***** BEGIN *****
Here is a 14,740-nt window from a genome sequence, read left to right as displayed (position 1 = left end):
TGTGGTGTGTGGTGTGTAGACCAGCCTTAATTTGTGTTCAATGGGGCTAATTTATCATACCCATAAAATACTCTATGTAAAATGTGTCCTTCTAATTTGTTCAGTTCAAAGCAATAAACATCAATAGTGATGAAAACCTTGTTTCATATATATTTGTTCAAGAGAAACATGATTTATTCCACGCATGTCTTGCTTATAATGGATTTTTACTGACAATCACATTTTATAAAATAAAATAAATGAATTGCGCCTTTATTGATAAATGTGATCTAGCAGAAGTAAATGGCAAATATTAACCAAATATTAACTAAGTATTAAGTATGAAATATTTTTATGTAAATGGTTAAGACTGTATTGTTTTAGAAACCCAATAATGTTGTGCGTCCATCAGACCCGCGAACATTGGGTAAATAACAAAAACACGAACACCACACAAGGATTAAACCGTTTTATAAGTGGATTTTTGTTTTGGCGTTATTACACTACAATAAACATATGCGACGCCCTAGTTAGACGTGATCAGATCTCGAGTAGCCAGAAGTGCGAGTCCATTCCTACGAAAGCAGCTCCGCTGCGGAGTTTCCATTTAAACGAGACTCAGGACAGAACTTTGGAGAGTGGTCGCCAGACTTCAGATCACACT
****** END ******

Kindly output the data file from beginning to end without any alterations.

Here is a 14,740-nt window from a genome sequence, read left to right as displayed (position 1 = left end):
TGTGGTGTGTGGTGTGTAGACCAGCCTTAATTTGTGTTCAATGGGGCTAATTTATCATACCCATAAAATACTCTATGTAAAATGTGTCCTTCTAATTTGTTCAGTTCAAAGCAATAAACATCAATAGTGATGAAAACCTTGTTTCATATATATTTGTTCAAGAGAAACATGATTTATTCCACGCATGTCTTGCTTATAATGGATTTTTACTGACAATCACATTTTATAAAATAAAATAAATGAATTGCGCCTTTATTGATAAATGTGATCTAGCAGAAGTAAATGGCAAATATTAACCAAATATTAACTAAGTATTAAGTATGAAATATTTTTATGTAAATGGTTAAGACTGTATTGTTTTAGAAACCCAATAATGTTGTGCGTCCATCAGACCCGCGAACATTGGGTAAATAACAAAAACACGAACACCACACAAGGATTAAACCGTTTTATAAGTGGATTTTTGTTTTGGCGTTATTACACTACAATAAACATATGCGACGCCCTAGTTAGACGTGATCAGATCTCGAGTAGCCAGAAGTGCGAGTCCATTCCTACGAAAGCAGCTCCGCTGCGGAGTTTCCATTTAAACGAGACTCAGGACAGAACTTTGGAGAGTGGTCGCCAGACTTCAGATCACACT